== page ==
Thread: Stopping a manual slider smooth

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  1. #1 Stopping a manual slider smooth 
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    Hello,

    I have a manual slider that I move with my hands, but I want to slide and gently stop and keep recording in still position. But while doing it manually it is not as smooth as with an electronic slider. Any tips for helping this?

    Thanks!
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  2. #2  
    Moderator Phil Holland's Avatar
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    Hard to be as smooth as a robot, but a fun trick is wearing a glove or using a hand to slowly brake. Anything you can use to add friction can help too.

    In this case though practice makes perfect and you can certainly do it by hand. Rehearse the move, study the easing rate and hat it takes to get to a dead stop.
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  3. #3  
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    Another good trick, if you are able to add sufficient friction to the slider is to attach a rubber band to the slider cradle, then pulling the rubber band to move the cradle/camera. By using the rubber band you remove any jitter movement and by slowly releasing the tension the cradle comes to a gentle stop.
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  4. #4  
    A good, smooth slider with some mass to the payload and practice. I’ve actually thrown shot bags on my CamTram, before, to add mass(on top of the already probably 35lb payload) when I was doing really long, slow, continuous moves. I drag a finger on the rail next to the carriage on my “smaller” slider sometimes. Just had to replace my MYT Works slider, because I dropped it about a month or so ago and the repair was going to be almost as much as a new one with trade in allowance. They have added magnets to the carriage and ends to help you stop softly or at least “feel” when you’re close to the ends. I guess I’ll see how well it really works when my new one gets here next week.

    Ironically enough, I had a producer on a shoot recently that asked me if my slider was robotic when I was setting up. I said no and he said good, because he doesn’t like the movement of robotic ones for interviews.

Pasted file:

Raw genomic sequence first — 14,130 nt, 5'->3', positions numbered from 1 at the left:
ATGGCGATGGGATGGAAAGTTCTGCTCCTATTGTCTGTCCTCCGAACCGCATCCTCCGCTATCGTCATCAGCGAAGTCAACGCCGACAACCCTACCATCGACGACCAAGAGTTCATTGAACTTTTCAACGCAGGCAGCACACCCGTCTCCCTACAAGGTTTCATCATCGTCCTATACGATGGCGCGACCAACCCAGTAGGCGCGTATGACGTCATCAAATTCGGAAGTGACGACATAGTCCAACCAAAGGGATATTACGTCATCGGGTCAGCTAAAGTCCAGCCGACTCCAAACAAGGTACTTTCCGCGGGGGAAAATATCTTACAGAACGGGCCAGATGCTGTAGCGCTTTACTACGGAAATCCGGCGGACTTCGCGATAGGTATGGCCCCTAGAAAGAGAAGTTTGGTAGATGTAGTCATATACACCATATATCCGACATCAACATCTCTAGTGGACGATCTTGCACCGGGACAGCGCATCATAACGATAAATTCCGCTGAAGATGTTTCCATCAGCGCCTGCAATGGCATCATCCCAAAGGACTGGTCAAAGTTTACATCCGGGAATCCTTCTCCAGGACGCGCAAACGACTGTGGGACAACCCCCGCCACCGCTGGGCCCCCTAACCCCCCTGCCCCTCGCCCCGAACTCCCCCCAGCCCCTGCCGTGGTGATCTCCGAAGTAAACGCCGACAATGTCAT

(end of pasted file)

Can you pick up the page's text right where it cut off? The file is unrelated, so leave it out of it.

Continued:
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  5. #5  
    Replace it with a big heavy dolly with a fat DP ontop and it will be smooth as F. :)
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  6. #6  
    Senior Member Jan Balster's Avatar
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    Quote Originally Posted by Björn Benckert View Post
    Replace it with a big heavy dolly with a fat DP ontop and it will be smooth as F. :)
    Kind of along the lines of what Bjōrn said.

    Add weight to the dolly. I used to have a Dana Dolly and I always put several shot bags ontop of the sled to give the whole rig more mass. That way it'll take more inertia to get it moving or slowing it down and therefore will be smoother.
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  7. #7  
    Senior Member Cameron Currier's Avatar
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    All good tips above. I've also been successful with this sort of move on a Kessler cine slider. It has that knob for adjusting drag or locking the belt system in place. Slowly tightening that helps me control the ramp down and I can then lock it down once I've reached my stop.
    Epic-X Dragon #8014
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  8. #8  
    So, my new MYT Works slider came in the other day, to replace my old damaged one. The new ones have a magnetic "bumper stop"* system integrated into them now, to prevent you from hitting the ends of the slider, resulting in a hard, jarring stop. Playing around with it briefly with one of my VariCam's on it(head & camera = 30lb-35lb payload), it is (virtually)impossible to physically have the carriage hit the ends of the slider with anything resembling a normal move that you would make on a slider of this length.



    *It operates just as you would think. Just imagine trying to force two magnets, same pole to same pole, together. You can't do it under normal circumstances.
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  9. #9  
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    The DIY tip they had for bad consumer tripods was rubber bands or elastics to bring them to a stop.... maybe there's something similar in this case that will work.
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  10. #10  
    Senior Member Steve DiMaggio's Avatar
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    no short cut, it technique

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